Cars are often cited as a cause for aggravation of back pain. Rather than buying every contraption possible on the internet we have some simpler tips to help you get comfortable for your Christmas getaway…
1. Pick Your Car
All people are different shapes and sizes so if you are in the market for a new car try and take this into consideration too as some cars provide better care for your back than others. This might not help this Christmas but equally if you have the choice between your friend’s amazing Lamborghini to drive the length of the country vs. your own sturdy VW Golf then pick the one that will let you stand up straight without crying in pain at the end (I mean the Golf….definitely the Golf).
2. Prepare Your Space
Unless you are just popping to the next suburb for your Christmas lunch, the likelihood is you will be driving over an hour. So spend 90 seconds getting the seat you will be confined to more suited to you. Raise the back of the seat relative to the front, implement the lumbar support if there is one and raise the head rest so you can actually rest your head onto it.The problem is that the human body isn’t designed to spend long periods of time sitting down. Sitting down for long periods of time, combined with using your feet means you can’t support or stabilise our lower body, as we might when sitting in a chair. This leads to problems and lots of muscle fatigue, particularly in the lower back and hip flexors.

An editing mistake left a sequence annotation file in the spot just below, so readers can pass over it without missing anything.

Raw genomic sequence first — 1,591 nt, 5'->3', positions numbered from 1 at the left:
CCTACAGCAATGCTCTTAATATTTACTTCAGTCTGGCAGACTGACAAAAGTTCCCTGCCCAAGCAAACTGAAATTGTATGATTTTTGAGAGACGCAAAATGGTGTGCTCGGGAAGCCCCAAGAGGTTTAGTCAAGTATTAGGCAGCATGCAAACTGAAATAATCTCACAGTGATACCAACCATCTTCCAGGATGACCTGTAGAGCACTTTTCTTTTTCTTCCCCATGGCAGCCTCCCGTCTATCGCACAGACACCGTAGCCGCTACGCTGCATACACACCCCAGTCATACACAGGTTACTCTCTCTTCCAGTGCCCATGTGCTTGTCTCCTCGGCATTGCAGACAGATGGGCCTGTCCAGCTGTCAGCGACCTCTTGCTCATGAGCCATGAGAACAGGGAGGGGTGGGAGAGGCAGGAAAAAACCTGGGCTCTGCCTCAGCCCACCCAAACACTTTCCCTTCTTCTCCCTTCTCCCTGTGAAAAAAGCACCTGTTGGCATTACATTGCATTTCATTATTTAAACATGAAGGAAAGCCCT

3. Take a Break
Taking a break to stretch your legs and your back (and your shoulders and your neck!) is as important as taking a break when you are tired. It adds a couple of minutes to your journey and will mean you don’t spend the first day of your trip fighting off the remnants of the ache.If you have found yourself reading this after you have arrive home from Christmas, come and see our team and we will help straighten you out!
We will be offline next week so we would like to wish all of our patients a very healthy Christmas and New Year. Thank you for being part of our clinic and we hope you have an injury free 2017!
The head is heavy and balanced on top of the rather thin spinal column. The average head weighs somewhere between 8 and 12 pounds if it is balanced happily atop the spine. But if the head moves forward to any degree, the weight the spine has to cope with increases.
That extra weight can be a problem, because it adds the tension to connective tissues such as muscles, tendons, ligaments and fascia.
Forward head posture
Forward head posture, which is exactly what it sounds like, is one of the most common problems for the upright skeleton, especially with these days of walking and texting – AKA Text Neck
But if your head is forward trying to pull it back into a better position is not really the answer. You have to realign the rest of your posture to enable the head to move backwards. A simple three-step way to look at it is:
1. Chest Up 2. Shoulders Down 3. Chin Tucked In
If this doesn’t work in the medium term, we need to look further afield which is where Clinical Pilates comes in. This form of Pilates is a way to teach you how to recognise where your body is in space – a surprisingly difficult task – and enables the muscles to work appropriately and to take the tension away from the wrong muscles, ligaments and connective tissue and improve blood flow around the spine and neck and help you feel all round better.
Headaches affect most people at some time in their life and the causes range from hormonal and stress to postural and traumatic causes. All types have a knock on effect on the muscles of your shoulders and neck.